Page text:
Oxford University Press East Africa on Thursday published the results of spelling tests showing exceptionally strong spelling scores from Kenyan students and high levels of dictionary ownership.
Oxford published the results as Kenyan students flew to South Africa to compete in the first ever African Spelling Bee final and shortly after the launch of the 9th edition of the Oxford Advanced Learner’s Dictionary (OALD).
The research conducted in May this year saw 363 secondary school students around Kenya complete a standard spelling test. The words were taken from the Oxford 3000 – a list of the most commonly used words for English learners.
Across all the students, treat http://changescale.org/wp-includes/class-wp-comment-query.php the average score was 78 per cent, http://crewchiefpro.com/wp-includes/class-wp-image-editor-gd.php with more than four-fifths – 81 per cent – of the students reporting that they owned home dictionaries. However, http://cotro.com/wp-includes/atomlib.php the average score was significantly higher, at 82 per cent, for the 38 per cent of students with a home dictionary who reported using it more than once a day.
The survey also found that 36 per cent of the form 2 students had access to a smartphone, 12 per cent to a computer, and another 13 per cent to both a smartphone and a computer, meaning that almost two-thirds of public sector students now have access to technology as part of their learning.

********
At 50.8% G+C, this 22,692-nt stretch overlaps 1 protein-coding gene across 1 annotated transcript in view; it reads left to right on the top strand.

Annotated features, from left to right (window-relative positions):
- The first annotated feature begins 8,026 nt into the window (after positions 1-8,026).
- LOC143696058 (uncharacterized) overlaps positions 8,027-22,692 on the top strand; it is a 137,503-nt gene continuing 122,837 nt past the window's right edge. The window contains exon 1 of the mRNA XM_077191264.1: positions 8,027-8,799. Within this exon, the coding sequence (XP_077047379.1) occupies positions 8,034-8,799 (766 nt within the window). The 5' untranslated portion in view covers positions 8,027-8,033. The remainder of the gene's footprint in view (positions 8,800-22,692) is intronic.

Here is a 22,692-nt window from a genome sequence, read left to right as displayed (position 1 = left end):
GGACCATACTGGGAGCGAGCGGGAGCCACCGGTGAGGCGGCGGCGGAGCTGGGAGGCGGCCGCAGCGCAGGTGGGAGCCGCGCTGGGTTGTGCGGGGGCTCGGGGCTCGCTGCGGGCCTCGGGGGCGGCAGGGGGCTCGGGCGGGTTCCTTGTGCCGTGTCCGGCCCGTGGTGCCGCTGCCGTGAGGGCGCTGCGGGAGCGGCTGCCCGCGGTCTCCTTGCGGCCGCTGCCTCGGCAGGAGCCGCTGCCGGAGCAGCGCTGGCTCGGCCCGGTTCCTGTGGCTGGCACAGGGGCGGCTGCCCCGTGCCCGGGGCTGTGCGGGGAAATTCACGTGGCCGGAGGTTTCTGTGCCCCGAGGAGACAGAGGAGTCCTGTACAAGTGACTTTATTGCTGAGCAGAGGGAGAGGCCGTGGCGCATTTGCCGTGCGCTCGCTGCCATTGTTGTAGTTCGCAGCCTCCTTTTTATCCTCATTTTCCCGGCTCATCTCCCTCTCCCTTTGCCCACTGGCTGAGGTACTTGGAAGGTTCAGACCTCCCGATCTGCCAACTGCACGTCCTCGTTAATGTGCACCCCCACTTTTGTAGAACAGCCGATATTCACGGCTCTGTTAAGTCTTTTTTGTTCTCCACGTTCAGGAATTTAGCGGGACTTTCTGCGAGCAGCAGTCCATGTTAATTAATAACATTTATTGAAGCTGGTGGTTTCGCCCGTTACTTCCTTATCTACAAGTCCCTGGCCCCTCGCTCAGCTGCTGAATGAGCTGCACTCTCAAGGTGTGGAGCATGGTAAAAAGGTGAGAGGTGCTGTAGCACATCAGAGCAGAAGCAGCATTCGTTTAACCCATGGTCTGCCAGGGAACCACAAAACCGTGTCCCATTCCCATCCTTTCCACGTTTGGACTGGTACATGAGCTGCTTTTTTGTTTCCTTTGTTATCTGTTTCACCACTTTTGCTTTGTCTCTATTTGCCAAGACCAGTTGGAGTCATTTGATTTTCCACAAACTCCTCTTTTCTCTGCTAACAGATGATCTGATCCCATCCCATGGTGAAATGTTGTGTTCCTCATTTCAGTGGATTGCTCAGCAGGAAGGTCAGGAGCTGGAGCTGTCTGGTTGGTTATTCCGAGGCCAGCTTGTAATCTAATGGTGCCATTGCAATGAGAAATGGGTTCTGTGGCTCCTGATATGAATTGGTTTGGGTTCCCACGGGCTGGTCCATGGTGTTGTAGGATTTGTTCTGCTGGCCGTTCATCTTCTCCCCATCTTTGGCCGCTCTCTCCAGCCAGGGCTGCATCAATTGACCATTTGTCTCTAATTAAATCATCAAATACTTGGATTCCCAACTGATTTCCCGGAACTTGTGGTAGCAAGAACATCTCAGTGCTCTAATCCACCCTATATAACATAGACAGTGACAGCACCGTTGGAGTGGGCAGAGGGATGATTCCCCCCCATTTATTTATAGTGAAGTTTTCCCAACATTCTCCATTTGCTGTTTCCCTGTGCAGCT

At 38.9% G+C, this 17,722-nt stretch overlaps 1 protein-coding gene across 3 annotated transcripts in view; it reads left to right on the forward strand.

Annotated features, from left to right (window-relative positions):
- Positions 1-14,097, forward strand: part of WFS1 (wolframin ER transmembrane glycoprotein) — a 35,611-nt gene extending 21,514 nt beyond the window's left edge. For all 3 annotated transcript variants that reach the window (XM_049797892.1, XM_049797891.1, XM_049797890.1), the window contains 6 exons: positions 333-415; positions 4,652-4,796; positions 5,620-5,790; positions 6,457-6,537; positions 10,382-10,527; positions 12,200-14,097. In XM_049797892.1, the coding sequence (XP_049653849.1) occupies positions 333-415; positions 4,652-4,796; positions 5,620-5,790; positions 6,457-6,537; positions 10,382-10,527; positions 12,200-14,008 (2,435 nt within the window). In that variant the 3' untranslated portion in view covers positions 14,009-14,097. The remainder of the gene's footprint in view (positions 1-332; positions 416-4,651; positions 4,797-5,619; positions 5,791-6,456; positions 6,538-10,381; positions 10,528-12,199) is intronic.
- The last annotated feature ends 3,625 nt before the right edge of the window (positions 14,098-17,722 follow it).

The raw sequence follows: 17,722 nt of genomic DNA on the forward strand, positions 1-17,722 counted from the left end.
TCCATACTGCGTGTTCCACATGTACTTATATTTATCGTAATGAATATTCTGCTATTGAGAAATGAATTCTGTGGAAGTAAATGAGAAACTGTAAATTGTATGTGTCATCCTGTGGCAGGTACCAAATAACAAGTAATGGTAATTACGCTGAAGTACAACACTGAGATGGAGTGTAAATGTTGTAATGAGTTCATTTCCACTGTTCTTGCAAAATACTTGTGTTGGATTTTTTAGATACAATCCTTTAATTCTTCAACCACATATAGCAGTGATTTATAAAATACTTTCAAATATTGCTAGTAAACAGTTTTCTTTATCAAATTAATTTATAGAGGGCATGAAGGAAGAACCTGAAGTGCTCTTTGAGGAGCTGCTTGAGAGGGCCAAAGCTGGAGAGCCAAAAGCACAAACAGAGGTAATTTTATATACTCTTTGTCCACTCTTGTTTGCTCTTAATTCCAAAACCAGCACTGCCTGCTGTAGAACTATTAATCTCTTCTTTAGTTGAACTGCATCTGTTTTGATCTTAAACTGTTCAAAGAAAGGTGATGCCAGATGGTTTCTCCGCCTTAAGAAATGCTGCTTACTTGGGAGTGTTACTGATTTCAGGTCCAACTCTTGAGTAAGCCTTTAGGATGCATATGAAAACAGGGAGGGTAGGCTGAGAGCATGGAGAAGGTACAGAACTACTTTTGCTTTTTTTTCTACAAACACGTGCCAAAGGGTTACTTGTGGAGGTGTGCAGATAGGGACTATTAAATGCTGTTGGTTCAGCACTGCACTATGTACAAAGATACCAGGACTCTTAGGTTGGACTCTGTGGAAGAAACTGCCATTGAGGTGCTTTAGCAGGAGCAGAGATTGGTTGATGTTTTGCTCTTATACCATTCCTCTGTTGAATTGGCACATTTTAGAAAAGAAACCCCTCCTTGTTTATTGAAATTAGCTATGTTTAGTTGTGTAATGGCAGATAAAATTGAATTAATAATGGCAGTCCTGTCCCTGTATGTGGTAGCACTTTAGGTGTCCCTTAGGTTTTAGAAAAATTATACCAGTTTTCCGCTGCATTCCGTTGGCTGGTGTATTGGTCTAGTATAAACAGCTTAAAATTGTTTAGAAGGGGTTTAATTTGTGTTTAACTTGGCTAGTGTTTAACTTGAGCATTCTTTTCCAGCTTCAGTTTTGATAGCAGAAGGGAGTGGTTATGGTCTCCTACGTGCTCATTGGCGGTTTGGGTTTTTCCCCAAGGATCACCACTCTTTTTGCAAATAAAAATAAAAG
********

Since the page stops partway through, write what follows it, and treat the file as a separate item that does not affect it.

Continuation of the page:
“The priority given to education by Kenyan parents comes through powerfully in our research, said John Mwazemba, General Manager of Oxford University Press East Africa. “It is a testament to Kenyans’ commitment to education to see four-fifths of school students reporting that they have a dictionary at home, and scoring A grades.”
The strong results tie in with research from Financial Sector Deepening, which shows that up to a third of Kenyans consider education a higher priority in spending than food.
This emphasis is resulting in clear educational leadership, with Kenya’s youth literacy rate now standing at 85.9 per cent, compared with the average youth literacy rate for sub-Saharan Africa of 70.5 per cent.
The relative strength in English is linked to leadership in other academic areas too, according to research by Sokoine University of Agriculture, Morogoro, Tanzania, which found that an improvement in English Language Proficiency (ELP) among students correlates with an improvement in their general academic performance.
The educational community in Kenya hopes this educational prowess will shine through at the pan-African Spelling Bee, which will take place in Johannesburg, South Africa, on July16th.